Queensland University Regiment Association dinner and reunion
Thank you, Brigadier Luttrell, for your warm welcome tonight, and thank you, and congratulations, to everyone attending this reunion – the 50th anniversary of the Commissioning of Officers in 1968!
When my cohort was commissioned in that very year, it was de rigueur to join this wonderful club – then a military club.
The club, as we know it today, later began accepting civilian memberships, including women, and it endures very successfully, still as the United Service Club.
And the association’s wish to be here tonight, for this very important event, is indeed a real tribute to the club.
Two weeks ago, Kaye and I toured RAAF Base Scherger at Weipa, an immense, brooding military establishment, a 3,000-metre runway and comprehensive, intricate support, from day to day manned by only four personnel.
I was reminded that in this great nation of ours, for security nothing is taken for granted, even to maintaining in tip-top condition, with not an unnecessary level of service support, an optimal defence facility – in case it be needed.
The Queensland University Regiment experience in that Vietnam era of the late ‘60s was similar in a way – many were optimally trained by the Regiment, though only a courageous few needed to serve in the war zone.
Through maintaining and developing QUR, and the CMF generally, the government rightly recognised the importance of having a large group of well-trained soldiers readily deployable.
I have been very impressed over the last few years to note the effective integration into all three services of both regular soldiers and reservists; and indeed, the interdependence of the three services: on Tuesday of last week I was at Amberley, and amazed by the huge army presence at that RAAF establishment.
My recollection of the ‘60s at QUR is of a certain degree of tension between the regulars and the reservists!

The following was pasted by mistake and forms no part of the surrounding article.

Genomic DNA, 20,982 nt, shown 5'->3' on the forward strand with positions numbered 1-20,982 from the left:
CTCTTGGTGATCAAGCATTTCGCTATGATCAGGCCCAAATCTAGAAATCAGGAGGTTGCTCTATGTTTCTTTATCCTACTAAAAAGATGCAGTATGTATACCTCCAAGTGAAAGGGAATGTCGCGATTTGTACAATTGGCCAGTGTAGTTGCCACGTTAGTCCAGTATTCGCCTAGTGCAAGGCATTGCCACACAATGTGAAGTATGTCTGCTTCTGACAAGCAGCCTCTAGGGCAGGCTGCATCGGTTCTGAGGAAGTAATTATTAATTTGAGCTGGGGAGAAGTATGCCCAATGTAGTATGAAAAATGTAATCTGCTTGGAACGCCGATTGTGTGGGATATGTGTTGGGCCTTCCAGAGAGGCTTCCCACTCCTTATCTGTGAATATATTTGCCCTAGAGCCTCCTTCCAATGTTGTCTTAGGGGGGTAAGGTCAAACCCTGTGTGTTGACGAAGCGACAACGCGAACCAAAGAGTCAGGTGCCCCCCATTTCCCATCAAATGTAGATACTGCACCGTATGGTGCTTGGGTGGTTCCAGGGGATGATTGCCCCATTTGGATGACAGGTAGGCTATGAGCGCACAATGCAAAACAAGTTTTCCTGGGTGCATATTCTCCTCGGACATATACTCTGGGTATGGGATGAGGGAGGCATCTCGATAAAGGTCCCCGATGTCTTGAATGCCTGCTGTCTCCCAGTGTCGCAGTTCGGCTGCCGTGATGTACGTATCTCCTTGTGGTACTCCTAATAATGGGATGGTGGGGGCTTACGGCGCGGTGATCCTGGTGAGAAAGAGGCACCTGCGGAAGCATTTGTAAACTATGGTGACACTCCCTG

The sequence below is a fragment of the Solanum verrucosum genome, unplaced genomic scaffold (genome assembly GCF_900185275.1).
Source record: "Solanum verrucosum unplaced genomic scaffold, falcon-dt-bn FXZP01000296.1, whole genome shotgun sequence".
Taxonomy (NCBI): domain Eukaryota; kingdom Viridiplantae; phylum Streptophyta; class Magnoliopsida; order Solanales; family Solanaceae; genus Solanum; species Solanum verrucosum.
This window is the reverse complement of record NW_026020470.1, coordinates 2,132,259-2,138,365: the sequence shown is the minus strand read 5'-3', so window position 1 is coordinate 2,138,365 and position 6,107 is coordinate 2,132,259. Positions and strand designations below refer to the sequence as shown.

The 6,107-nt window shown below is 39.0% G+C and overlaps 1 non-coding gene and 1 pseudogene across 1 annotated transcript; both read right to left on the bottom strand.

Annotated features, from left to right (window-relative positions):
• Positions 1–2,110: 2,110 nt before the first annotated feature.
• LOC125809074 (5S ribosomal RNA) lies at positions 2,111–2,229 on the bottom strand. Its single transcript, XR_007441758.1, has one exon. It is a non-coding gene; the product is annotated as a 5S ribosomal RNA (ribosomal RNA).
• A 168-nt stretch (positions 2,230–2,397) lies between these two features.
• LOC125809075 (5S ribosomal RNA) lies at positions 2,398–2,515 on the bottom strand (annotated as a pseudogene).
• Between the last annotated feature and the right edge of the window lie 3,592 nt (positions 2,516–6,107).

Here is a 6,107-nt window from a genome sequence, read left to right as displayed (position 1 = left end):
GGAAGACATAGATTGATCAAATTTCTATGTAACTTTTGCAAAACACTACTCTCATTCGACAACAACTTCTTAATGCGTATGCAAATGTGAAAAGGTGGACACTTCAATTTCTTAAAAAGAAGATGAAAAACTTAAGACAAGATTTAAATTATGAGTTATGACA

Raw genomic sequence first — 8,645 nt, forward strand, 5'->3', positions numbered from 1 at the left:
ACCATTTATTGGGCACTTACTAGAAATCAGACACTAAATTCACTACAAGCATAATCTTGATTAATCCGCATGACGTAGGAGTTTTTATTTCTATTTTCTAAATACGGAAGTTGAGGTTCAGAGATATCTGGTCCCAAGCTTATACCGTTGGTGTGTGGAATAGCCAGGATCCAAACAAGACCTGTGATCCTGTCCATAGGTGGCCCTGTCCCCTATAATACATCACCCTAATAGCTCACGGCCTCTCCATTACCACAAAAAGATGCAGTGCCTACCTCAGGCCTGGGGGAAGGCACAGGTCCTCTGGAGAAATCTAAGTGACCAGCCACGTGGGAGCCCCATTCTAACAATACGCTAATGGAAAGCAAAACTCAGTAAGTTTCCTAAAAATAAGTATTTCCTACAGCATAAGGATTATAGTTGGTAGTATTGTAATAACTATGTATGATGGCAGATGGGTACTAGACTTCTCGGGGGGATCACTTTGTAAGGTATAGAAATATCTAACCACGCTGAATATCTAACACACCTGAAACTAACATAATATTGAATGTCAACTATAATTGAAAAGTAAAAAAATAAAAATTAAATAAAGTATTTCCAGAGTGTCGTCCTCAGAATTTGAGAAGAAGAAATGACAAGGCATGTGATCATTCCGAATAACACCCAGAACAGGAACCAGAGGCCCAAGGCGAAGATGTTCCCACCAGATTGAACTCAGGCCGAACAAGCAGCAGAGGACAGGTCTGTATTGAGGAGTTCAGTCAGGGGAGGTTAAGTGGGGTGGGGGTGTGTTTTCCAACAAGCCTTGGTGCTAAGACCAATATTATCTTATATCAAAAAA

The corporate memory of the association embraces all these things, and its vision pivots on the ongoing significance of collegiality.
Importantly, the association acknowledges the service of many, well beyond the Vietnam era of the 1960s and 1970s.
I have been very pleased as Governor to be in a position to acknowledge, by way of various events at Fernberg over the past four years, my debt to QUR; and just tribute to the services will, I hope, be seen as a mark of this 26th Governorship.
I was invited to recount this evening some reminiscences – I think the hope was that I at least try to be amusing – but I think that is probably better left to talk at the tables, though I will burden you with one little story.
Early in my term I attended – as Honorary Air Commodore 23 City of Brisbane Squadron – a dining in night at RAAF Base Amberley.
I also happened that night to be Administrator of the Commonwealth. I was told I would be a ‘protected species’ in the banter following the dinner – not so!
The Dining Vice President asked me to stand up and state my name, to which I obliged.
Then his question: “Is it true you were a member of the Queensland University Regiment and rose to the rank of Lieutenant?” Upon my confirming that, he responded, with a thump of the gavel: “Fined, for want of ambition!”
Ladies and gentlemen, it is uplifting to be in such pleasant company, recalling interesting experiences of the past I wish you all the very best, acknowledging with thanks your altruistic public service, our Regiment, and our great nation!